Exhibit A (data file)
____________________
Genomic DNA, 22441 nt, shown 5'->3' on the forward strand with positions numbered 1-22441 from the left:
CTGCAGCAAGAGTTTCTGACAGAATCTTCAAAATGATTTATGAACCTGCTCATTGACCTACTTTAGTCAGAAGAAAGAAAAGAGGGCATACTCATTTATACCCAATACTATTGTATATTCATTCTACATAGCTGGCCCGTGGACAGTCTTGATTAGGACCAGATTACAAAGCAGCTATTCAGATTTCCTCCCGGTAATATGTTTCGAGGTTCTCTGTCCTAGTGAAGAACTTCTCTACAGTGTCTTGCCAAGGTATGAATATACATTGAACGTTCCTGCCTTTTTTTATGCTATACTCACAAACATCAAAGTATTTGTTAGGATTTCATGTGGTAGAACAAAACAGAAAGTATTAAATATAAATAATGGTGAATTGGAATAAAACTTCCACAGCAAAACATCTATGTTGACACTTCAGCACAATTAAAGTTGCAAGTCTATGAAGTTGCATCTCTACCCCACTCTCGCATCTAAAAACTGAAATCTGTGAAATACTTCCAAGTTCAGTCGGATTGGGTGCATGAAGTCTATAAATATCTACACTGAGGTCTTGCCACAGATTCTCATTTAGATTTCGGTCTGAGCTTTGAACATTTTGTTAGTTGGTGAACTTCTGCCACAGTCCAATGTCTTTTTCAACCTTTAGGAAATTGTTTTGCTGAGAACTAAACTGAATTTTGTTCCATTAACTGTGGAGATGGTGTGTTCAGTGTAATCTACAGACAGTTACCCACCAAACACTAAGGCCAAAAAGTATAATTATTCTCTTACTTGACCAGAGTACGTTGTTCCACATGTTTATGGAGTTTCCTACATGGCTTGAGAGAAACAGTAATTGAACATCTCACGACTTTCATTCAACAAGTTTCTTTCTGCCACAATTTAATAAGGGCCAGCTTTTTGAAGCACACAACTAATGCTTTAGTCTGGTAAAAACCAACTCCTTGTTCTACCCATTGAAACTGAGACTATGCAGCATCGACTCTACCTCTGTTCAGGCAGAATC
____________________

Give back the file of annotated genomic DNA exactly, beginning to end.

Genomic DNA, 22441 nt, shown 5'->3' on the forward strand with positions numbered 1-22441 from the left:
CTGCAGCAAGAGTTTCTGACAGAATCTTCAAAATGATTTATGAACCTGCTCATTGACCTACTTTAGTCAGAAGAAAGAAAAGAGGGCATACTCATTTATACCCAATACTATTGTATATTCATTCTACATAGCTGGCCCGTGGACAGTCTTGATTAGGACCAGATTACAAAGCAGCTATTCAGATTTCCTCCCGGTAATATGTTTCGAGGTTCTCTGTCCTAGTGAAGAACTTCTCTACAGTGTCTTGCCAAGGTATGAATATACATTGAACGTTCCTGCCTTTTTTTATGCTATACTCACAAACATCAAAGTATTTGTTAGGATTTCATGTGGTAGAACAAAACAGAAAGTATTAAATATAAATAATGGTGAATTGGAATAAAACTTCCACAGCAAAACATCTATGTTGACACTTCAGCACAATTAAAGTTGCAAGTCTATGAAGTTGCATCTCTACCCCACTCTCGCATCTAAAAACTGAAATCTGTGAAATACTTCCAAGTTCAGTCGGATTGGGTGCATGAAGTCTATAAATATCTACACTGAGGTCTTGCCACAGATTCTCATTTAGATTTCGGTCTGAGCTTTGAACATTTTGTTAGTTGGTGAACTTCTGCCACAGTCCAATGTCTTTTTCAACCTTTAGGAAATTGTTTTGCTGAGAACTAAACTGAATTTTGTTCCATTAACTGTGGAGATGGTGTGTTCAGTGTAATCTACAGACAGTTACCCACCAAACACTAAGGCCAAAAAGTATAATTATTCTCTTACTTGACCAGAGTACGTTGTTCCACATGTTTATGGAGTTTCCTACATGGCTTGAGAGAAACAGTAATTGAACATCTCACGACTTTCATTCAACAAGTTTCTTTCTGCCACAATTTAATAAGGGCCAGCTTTTTGAAGCACACAACTAATGCTTTAGTCTGGTAAAAACCAACTCCTTGTTCTACCCATTGAAACTGAGACTATGCAGCATCGACTCTACCTCTGTTCAGGCAGAATC